Exotic forest insects such as EAB threaten North American forests and natural resources. Native trees lack co-evolved defense mechanisms and exotic pests often invade without their associated natural enemies. Interactions of invasive pests with native ecosystems are unknown. Information on the biology, detection and management of invasive species is critical for protecting native forests and natural resources


  • Simon Fraser University, Ph.D. , 1997
  • Simon Fraser University, M.P.M. , 1993
  • Simon Fraser University, B.Sc. , 1988

Professional Experience

  • Research Entomologist USDA Forest Service
    1997 - Current
    conduct research on economically important forest insect pests
  • Research Assistant PheroTech, Inc.
    1997 - 1997
    conduct research on semiochemical-based management of forest insect pests
  • Research Assistant Theodor D. Sterling and Associates, Ltd.
    1987 - 1991
    technical assistant for environmental health research

Professional Organizations

  • Entomological Society of America
  • Entomological Society of Canada
  • Michigan Entomological Society
  • Entomological Society of British Columbia

Awards & Recognition

  • Presidential Early Career Award for Scientists and Engineers, 2004
    For innovative research at the frontiers of science and technology and for exceptional potential to shape the future through intellectual and inspired leadership
  • Chief's Honor Award for Early Career Scientists, 2002
    For innovative and timely research on newly detected exotic forest insects that allows USDA APHIS to formulate Federal quarantines based on sound science

Featured Publications & Products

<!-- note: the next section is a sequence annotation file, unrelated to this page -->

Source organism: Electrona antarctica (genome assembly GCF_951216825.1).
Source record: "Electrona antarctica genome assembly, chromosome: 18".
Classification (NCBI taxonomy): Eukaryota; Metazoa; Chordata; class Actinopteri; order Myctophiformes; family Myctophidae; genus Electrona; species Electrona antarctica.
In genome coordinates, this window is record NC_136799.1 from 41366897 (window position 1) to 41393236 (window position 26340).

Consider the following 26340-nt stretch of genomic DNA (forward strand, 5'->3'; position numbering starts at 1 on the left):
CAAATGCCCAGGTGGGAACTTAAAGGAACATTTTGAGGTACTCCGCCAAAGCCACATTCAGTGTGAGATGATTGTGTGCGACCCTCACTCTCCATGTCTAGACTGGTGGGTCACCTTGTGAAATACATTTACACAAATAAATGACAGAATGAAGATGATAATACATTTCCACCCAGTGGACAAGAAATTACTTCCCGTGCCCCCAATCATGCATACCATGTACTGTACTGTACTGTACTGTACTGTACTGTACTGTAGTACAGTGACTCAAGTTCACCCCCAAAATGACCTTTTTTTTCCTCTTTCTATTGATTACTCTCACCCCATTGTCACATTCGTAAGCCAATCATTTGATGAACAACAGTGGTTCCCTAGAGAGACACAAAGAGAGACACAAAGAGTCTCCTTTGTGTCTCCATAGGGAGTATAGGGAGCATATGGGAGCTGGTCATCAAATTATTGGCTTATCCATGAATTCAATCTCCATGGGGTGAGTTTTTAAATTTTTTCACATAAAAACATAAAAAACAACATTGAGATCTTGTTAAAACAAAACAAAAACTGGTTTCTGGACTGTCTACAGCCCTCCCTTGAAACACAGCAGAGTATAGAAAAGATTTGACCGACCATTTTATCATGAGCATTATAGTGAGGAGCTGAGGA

Publications & Products

National Research Highlights

Building a Better Bug Trap (2013)
Recent research identified attractive pheromones for several species of wood boring beetles that may threaten forest health. Forest Service entomologists and their partners evaluated different trap types, treatment of traps with a slippery fluoropolymer (Fluon), trap placement, and combinations of different lures to determine trap combinations that capture a broad spectrum of wood boring beetles. Detection surveys that maximize the breadth of species captured would be more likely to capture potential invasive species.

Optimizing Trap Designs for Emerald Ash Borer (2014)
Since the discovery of emerald ash borer in North America in 2002, the USDA Animal Plant Health Inspection Agency and state regulatory agencies have struggled to detect new infestations early and enable a rapid response to mitigate tree damage. Forest Service scientists and a team of other Midwestern researchers compared the efficacy of two of the most promising trap designs and colors and found that purple double-decker traps may improve surveys for early detection of emerald ash borer.

Reducing Negative Cultural Impacts of Emerald Ash Borer: Saving Black Ash Wood for Native American Basketmakers (2011)
Black ash has great cultural and economic importance in the northeastern United States, especially for Native Americans. The widespread destruction and removal of black ash in response to an emerald ash borer (EAB) find is a painful prospect for tribes and basket-makers. An innovative collaboration between a Forest Service geographer and entomologist combining traditional knowledge with scientific expertise has found that a traditional practice offers a reasonable solution for those who depend on black ash splints.

Scientists Determine the Chemistry Between Ash Trees and Emerald Ash Borer Beetle (2012)
What makes some ash species so susceptible to emerald ash borer and others less susceptible

Last updated on : 17-Nov-2016